Video Games Weekly: Why You Should Buy a WiiU for Teen Game Nights Soon!
I’ve been reading posts on various Youth Services-related FB groups about the best console for Teen Game Night programs. I would first suggest you ask your teens for their input before you make any hasty decisions. If you are considering a Wii U, time is of the essence because the Nintendo Switch will be released on March 3rd. This means the Wii U will no longer be available for purchase! My library hosts Teen Game Night once a week after school for two hours. We have a PS4, Wii U, and and Xbox One hooked up on different TVs, along with a cart full of board games. While the PS4 and Xbox One are popular, our Wii U has received the most attention because of one game: Smash Bros.
Super Smash Pays for Itself
My teens love this game for many reasons. First, Smash Bros. can have up to 8 players at once. This is an excellent plus for my Teen Game Night program because we get about 20 teens per week, and I have the teens take turns playing games so everyone gets a chance. There aren’t many games that can handle 8 players at once (the majority of video games can only have 2-4), therefore the wait time for the Wii U is significantly shorter compared to the PS4 and Xbox One.
Another plus is my teens can bring in their own controllers from home or use their 3DS as a controller. Our library has 4 controllers with a charging station, and I highly recommend purchasing one! Otherwise, you will be going through batteries like crazy. We have been using this one for about a year now, and we haven’t had any issues yet.
Finally, teens (and quite frankly, adults) love Super Smash Bros because it is fiercely competitive. The competition is so high that my teens run their own tournaments. They run the tournament themselves and all I have to do is provide paper/pencils for a sign-up sheet and grid. I don’t give out prizes except for large events; bragging rights are enough of a reward for my group of teens. If you’re interested, I can write a more in-depth article in the future about hosting a Smash tournament.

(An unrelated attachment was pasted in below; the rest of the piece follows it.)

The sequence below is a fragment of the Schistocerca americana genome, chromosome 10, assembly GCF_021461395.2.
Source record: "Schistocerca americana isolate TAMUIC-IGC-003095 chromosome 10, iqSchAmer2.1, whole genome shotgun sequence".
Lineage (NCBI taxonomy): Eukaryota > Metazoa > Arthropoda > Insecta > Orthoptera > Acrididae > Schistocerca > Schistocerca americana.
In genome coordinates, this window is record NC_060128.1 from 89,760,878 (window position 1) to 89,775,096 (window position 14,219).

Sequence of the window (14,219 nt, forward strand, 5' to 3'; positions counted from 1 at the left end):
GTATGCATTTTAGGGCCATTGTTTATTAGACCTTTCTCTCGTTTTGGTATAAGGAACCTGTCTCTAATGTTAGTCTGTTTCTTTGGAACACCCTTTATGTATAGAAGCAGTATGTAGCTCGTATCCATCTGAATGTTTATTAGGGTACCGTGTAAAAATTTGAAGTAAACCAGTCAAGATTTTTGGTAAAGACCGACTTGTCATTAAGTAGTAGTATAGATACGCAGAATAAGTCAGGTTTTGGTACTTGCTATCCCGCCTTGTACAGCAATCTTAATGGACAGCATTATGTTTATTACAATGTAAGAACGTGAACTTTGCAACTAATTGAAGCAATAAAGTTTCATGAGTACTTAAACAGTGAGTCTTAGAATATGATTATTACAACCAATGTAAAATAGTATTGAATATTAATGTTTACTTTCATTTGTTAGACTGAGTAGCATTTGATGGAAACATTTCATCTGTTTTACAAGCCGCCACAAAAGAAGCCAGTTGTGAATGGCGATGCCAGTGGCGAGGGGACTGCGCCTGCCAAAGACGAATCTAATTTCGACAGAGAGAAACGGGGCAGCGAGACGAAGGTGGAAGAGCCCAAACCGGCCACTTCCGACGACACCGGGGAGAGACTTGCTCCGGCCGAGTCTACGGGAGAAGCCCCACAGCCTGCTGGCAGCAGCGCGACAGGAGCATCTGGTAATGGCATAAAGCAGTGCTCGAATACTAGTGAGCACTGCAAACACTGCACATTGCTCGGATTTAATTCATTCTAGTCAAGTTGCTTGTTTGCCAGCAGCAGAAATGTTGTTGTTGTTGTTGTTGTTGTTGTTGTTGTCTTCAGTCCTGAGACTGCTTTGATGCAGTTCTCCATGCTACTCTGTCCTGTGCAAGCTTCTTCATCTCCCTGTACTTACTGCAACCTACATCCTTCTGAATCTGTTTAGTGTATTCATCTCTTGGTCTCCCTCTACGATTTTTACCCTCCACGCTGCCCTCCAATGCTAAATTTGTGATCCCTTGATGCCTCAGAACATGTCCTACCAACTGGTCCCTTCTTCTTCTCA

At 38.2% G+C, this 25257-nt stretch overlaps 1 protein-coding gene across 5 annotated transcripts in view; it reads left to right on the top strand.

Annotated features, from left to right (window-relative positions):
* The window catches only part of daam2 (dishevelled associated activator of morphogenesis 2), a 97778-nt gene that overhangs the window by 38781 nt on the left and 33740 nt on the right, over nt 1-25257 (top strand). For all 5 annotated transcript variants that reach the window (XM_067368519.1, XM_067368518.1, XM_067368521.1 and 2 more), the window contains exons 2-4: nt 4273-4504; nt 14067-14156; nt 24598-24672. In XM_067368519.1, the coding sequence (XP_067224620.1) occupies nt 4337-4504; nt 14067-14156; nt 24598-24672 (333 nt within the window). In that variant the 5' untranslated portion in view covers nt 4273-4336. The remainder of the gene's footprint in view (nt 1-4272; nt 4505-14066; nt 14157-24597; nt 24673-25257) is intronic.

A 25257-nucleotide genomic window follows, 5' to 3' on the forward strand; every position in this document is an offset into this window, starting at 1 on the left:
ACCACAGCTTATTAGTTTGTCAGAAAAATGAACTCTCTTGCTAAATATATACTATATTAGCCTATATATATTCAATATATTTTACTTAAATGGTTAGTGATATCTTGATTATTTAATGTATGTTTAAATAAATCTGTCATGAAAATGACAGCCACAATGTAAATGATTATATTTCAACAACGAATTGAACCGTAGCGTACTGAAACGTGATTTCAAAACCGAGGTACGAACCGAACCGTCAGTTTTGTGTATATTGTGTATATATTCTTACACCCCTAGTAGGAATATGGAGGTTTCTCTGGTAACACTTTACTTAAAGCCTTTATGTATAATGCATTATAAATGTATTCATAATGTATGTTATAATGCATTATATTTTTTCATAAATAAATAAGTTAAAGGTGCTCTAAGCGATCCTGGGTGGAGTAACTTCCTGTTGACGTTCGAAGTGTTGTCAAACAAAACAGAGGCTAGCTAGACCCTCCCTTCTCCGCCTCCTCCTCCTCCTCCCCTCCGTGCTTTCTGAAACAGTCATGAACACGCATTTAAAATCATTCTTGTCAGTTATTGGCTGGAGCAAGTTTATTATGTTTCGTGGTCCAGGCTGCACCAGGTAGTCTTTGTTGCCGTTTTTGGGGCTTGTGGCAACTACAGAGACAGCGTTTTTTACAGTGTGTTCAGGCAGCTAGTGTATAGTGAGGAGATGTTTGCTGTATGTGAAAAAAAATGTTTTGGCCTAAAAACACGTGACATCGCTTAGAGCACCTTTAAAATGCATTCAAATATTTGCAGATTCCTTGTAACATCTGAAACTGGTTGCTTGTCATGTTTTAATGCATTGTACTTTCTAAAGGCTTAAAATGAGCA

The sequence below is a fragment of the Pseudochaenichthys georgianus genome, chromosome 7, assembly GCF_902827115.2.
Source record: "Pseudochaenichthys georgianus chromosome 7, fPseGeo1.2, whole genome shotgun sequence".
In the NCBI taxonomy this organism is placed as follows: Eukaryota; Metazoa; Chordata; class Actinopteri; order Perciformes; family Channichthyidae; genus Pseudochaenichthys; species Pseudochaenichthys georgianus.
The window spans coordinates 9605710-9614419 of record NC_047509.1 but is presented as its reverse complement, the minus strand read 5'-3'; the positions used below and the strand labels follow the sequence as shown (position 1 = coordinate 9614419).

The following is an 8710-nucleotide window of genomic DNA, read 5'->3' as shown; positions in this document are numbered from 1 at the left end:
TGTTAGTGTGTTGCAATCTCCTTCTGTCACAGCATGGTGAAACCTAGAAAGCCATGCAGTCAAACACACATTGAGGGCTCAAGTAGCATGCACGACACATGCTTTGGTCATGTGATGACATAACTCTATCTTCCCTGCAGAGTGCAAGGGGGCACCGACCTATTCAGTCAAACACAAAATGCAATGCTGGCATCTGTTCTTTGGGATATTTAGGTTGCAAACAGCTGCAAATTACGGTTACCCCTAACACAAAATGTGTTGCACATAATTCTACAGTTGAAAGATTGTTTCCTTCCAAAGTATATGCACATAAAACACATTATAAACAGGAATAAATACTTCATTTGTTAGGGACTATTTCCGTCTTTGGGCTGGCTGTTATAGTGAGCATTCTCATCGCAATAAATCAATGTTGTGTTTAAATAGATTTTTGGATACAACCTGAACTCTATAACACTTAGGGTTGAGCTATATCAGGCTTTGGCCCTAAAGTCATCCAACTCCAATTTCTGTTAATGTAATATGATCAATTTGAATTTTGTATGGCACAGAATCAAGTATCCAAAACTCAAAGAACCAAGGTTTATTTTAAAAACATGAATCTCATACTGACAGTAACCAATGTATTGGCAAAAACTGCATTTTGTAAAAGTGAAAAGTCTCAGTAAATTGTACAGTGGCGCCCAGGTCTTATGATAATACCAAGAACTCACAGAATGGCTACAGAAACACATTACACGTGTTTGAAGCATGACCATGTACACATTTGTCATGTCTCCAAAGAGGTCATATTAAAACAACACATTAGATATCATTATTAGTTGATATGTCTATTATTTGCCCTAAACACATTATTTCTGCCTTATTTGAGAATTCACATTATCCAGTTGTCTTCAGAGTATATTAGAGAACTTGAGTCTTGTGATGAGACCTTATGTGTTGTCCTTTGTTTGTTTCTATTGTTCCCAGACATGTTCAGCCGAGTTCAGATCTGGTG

Most Games on the Wii U are Teen Friendly
Besides Smash, the vast majority of Wii U games are rated E10+ and have teen appeal. This is beneficial because my library does not allow video games that are rated M, much to the dismay of my teens who want to play Halo. There are many other Wii U games that my teens like to play including Mario Kart, Mario Party, and Super Mario Maker. That is, if I can convince them to put Smash away!
Where to Buy
Production on the Wii U has stopped, meaning you will not be able to buy the Wii U from stores for much longer. As of January 13th, Amazon is selling Wii U’s for $289.00, and I bet that price will increase as stock becomes scarce. Other retailers such as Target, Walmart, are selling it as a bundle for $299.99 and I couldn’t find any on Best Buy’s online store.
Compared to the Switch
Now, the price for a new Wii U is the same as pre-ordering the Switch. You might be wondering why you should spend that money on an old console instead of a new one, and that’s a fair question. I’m hesitant to buy the Switch because my teens would much rather play Super Smash than any game available on the Switch. From what we know about the Switch, it does not appear to have a Smash game lined up, nor does it have many multiplayer games that can accommodate more than 4 people at a time. Not to mention, the Switch isn’t out yet, so the only information/reviews available are from a small group of gamers who are probably more focused on playing the console at home rather than at a large program.
Right now, my teens are content playing Smash on the Wii U, and I plan to keep it that way for the foreseeable future. If you have any more questions about the Wii U or about our Teen Game Night program, feel free to ask in the comments below!
Questions? Comments? Tweet them at me! By: Alanna Graves Twitter: @LannaLibrarian
Filed under: Video Games, Video Games Weekly
About Karen Jensen, MLS
Karen Jensen has been a Teen Services Librarian for almost 30 years. She created TLT in 2011 and is the co-editor of The Whole Library Handbook: Teen Services with Heather Booth (ALA Editions, 2014).
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